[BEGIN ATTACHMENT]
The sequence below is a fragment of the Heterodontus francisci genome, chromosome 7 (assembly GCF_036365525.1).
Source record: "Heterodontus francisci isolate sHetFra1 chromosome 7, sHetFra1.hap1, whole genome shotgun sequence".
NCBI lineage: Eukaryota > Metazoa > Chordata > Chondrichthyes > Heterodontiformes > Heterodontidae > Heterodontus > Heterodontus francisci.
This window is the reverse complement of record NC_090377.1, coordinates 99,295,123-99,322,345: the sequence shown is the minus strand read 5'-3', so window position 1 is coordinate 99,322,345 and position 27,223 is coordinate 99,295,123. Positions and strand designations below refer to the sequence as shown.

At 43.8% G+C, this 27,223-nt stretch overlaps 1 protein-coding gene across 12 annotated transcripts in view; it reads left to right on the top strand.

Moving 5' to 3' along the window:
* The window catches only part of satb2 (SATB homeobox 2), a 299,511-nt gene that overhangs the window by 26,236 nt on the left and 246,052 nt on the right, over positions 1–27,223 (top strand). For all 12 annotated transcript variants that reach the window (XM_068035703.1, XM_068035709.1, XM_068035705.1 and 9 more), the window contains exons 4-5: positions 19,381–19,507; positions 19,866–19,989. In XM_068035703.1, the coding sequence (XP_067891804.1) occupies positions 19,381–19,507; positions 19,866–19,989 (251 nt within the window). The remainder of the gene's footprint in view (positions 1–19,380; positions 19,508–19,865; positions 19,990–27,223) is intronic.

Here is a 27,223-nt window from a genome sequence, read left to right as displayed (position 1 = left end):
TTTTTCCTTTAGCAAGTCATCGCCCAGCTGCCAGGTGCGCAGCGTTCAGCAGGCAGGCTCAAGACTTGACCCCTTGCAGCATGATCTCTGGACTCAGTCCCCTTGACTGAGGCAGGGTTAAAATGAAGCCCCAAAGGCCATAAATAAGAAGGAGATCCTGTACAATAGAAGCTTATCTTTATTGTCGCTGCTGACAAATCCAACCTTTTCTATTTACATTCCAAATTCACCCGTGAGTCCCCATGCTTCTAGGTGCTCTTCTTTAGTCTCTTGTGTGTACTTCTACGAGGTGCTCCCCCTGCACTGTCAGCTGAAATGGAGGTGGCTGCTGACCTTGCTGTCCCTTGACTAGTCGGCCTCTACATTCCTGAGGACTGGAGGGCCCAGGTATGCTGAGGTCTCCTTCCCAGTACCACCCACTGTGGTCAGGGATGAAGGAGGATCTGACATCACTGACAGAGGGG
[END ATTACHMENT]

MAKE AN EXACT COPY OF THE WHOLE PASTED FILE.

The sequence below is a fragment of the Heterodontus francisci genome, chromosome 7 (assembly GCF_036365525.1).
Source record: "Heterodontus francisci isolate sHetFra1 chromosome 7, sHetFra1.hap1, whole genome shotgun sequence".
NCBI lineage: Eukaryota > Metazoa > Chordata > Chondrichthyes > Heterodontiformes > Heterodontidae > Heterodontus > Heterodontus francisci.
This window is the reverse complement of record NC_090377.1, coordinates 99,295,123-99,322,345: the sequence shown is the minus strand read 5'-3', so window position 1 is coordinate 99,322,345 and position 27,223 is coordinate 99,295,123. Positions and strand designations below refer to the sequence as shown.

At 43.8% G+C, this 27,223-nt stretch overlaps 1 protein-coding gene across 12 annotated transcripts in view; it reads left to right on the top strand.

Moving 5' to 3' along the window:
* The window catches only part of satb2 (SATB homeobox 2), a 299,511-nt gene that overhangs the window by 26,236 nt on the left and 246,052 nt on the right, over positions 1–27,223 (top strand). For all 12 annotated transcript variants that reach the window (XM_068035703.1, XM_068035709.1, XM_068035705.1 and 9 more), the window contains exons 4-5: positions 19,381–19,507; positions 19,866–19,989. In XM_068035703.1, the coding sequence (XP_067891804.1) occupies positions 19,381–19,507; positions 19,866–19,989 (251 nt within the window). The remainder of the gene's footprint in view (positions 1–19,380; positions 19,508–19,865; positions 19,990–27,223) is intronic.

Here is a 27,223-nt window from a genome sequence, read left to right as displayed (position 1 = left end):
TTTTTCCTTTAGCAAGTCATCGCCCAGCTGCCAGGTGCGCAGCGTTCAGCAGGCAGGCTCAAGACTTGACCCCTTGCAGCATGATCTCTGGACTCAGTCCCCTTGACTGAGGCAGGGTTAAAATGAAGCCCCAAAGGCCATAAATAAGAAGGAGATCCTGTACAATAGAAGCTTATCTTTATTGTCGCTGCTGACAAATCCAACCTTTTCTATTTACATTCCAAATTCACCCGTGAGTCCCCATGCTTCTAGGTGCTCTTCTTTAGTCTCTTGTGTGTACTTCTACGAGGTGCTCCCCCTGCACTGTCAGCTGAAATGGAGGTGGCTGCTGACCTTGCTGTCCCTTGACTAGTCGGCCTCTACATTCCTGAGGACTGGAGGGCCCAGGTATGCTGAGGTCTCCTTCCCAGTACCACCCACTGTGGTCAGGGATGAAGGAGGATCTGACATCACTGACAGAGGGG